Buzzfeed Yellow's recent video on what it's like to be the only black friend in a group pretty much hits the nail of the head. Since the average white person only has one black friend, it's not rare for black people to realize they're the only black person in a group of friends. Sometimes the realization comes when your friends are talking about traveling back in time (NOPE) and when they want you to explain the word "fleek" to them. Of course, not every black person can relate to this, but it’s pretty true to some of my experiences.
Most of the situations in the video are humorous, but a few touch on conflicts that black people face in friendships with non-black friends. Luckily for me, encountering racial differences with friends has either led to enlightening discussions ("Ok, here's why you need to stop saying your hair is 'nappy'") or understanding who my real friends are (and who needs to go). I'm open to talking about my experiences, but I make sure to address microaggressions and let friends know that I'm a person who's black and not a stereotype or an ambassador for an entire race.
Here are moments from this video I've experienced:
"How do I know if my house is a trap house?"
Or just in general questions about black culture, racism, anything. Like I said, I’m not opposed to talking about and sharing my experiences, but being somebody’s only black friend doesn’t make me the ambassador for black people. And I try to make that clear in my responses when I start out with “from my understanding/experience” and finish with “that’s just what I think.” And because being open to a conversation one day doesn't mean I'm always open to it, I sometimes just respond with "why are you asking me that?"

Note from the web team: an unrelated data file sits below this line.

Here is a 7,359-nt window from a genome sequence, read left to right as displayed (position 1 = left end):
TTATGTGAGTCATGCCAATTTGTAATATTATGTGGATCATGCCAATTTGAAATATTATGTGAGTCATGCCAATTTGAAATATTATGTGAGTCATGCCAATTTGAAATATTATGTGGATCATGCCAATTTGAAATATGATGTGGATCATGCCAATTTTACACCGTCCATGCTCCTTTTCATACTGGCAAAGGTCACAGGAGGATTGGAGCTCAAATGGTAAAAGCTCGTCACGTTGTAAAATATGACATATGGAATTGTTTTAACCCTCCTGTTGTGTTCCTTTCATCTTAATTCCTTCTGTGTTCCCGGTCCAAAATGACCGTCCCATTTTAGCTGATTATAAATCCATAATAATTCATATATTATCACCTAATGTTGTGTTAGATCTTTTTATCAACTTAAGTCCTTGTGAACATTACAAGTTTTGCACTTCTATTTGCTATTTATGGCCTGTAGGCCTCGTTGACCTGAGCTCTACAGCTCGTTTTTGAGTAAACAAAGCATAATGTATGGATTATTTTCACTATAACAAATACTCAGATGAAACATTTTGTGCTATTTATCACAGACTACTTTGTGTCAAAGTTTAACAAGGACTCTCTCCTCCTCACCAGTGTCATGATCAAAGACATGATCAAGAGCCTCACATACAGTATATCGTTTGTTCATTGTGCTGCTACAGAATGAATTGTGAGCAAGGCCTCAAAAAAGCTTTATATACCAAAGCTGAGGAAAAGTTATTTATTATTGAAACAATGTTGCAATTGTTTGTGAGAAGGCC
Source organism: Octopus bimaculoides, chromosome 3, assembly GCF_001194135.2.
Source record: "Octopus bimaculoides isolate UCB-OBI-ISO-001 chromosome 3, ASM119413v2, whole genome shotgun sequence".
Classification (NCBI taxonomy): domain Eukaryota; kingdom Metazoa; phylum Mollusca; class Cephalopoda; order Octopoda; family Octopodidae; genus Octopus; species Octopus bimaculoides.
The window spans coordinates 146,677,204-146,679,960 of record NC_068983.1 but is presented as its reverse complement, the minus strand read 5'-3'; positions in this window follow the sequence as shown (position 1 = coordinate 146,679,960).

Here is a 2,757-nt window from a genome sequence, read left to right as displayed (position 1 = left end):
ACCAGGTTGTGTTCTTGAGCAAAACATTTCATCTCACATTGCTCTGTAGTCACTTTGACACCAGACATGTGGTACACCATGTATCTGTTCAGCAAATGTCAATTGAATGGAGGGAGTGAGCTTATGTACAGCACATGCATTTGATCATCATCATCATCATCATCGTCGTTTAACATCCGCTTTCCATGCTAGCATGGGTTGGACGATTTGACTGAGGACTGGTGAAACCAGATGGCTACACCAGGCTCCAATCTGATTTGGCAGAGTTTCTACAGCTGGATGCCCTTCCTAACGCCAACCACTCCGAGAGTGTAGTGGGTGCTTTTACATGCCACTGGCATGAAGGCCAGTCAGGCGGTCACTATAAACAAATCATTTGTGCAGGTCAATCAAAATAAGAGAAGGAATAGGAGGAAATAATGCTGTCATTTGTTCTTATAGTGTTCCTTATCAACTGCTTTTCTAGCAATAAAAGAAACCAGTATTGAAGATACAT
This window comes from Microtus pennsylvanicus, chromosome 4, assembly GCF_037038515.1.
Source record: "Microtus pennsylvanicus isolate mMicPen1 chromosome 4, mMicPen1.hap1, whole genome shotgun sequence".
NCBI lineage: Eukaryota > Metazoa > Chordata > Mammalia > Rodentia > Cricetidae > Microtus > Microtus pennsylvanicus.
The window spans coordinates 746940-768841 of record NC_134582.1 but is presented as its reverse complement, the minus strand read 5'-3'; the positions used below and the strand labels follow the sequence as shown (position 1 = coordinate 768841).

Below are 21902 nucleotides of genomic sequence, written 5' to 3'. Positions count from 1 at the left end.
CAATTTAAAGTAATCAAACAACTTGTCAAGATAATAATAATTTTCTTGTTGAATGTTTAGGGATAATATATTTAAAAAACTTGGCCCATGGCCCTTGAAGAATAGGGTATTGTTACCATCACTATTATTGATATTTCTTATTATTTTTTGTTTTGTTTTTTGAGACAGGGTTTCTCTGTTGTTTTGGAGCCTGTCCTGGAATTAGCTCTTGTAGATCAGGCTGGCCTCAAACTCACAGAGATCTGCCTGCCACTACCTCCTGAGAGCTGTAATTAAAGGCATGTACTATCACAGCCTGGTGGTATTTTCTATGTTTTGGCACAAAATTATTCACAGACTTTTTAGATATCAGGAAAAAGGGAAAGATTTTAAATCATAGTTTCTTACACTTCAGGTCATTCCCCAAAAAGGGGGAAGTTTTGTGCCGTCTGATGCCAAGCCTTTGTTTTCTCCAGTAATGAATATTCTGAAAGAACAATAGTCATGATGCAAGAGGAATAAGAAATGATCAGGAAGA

"They know I suck at basketball, right?"
And volleyball. And soccer. And anything that requires coordination. I try to make it very clear that the only sport I’m good at is the one that requires me to just put one foot in front of the other: running.
"Goodbye would have just been fine."
If we haven’t established that kind of relationship where we have our own greeting, regular greetings are enough. And even if we have our own greeting, that doesn’t mean you can use that for other black people! I refuse to be your black friend who you try to use to excuse your offensive behavior.
"Am I 'Honey Mocha' or 'Mocha Honey'?"
I don’t wear make up often, and the variety of options for lighter skin tones compared to just a few options for black women hasn’t been very encouraging.
"So good, so good!"
Sometimes I've had to get hype to a song by myself because my friends just didn't get it. And like in the video, it goes both ways. I was at karaoke with a group of friends and "Sweet Caroline" came on. I’d only heard the song with Puck sang it on Glee, so when my friends chorused “so good, so good!” I had no idea what was going on. But by the second time it came around, I just went along with it.
Images: BuzzFeed Screengrab ; Getty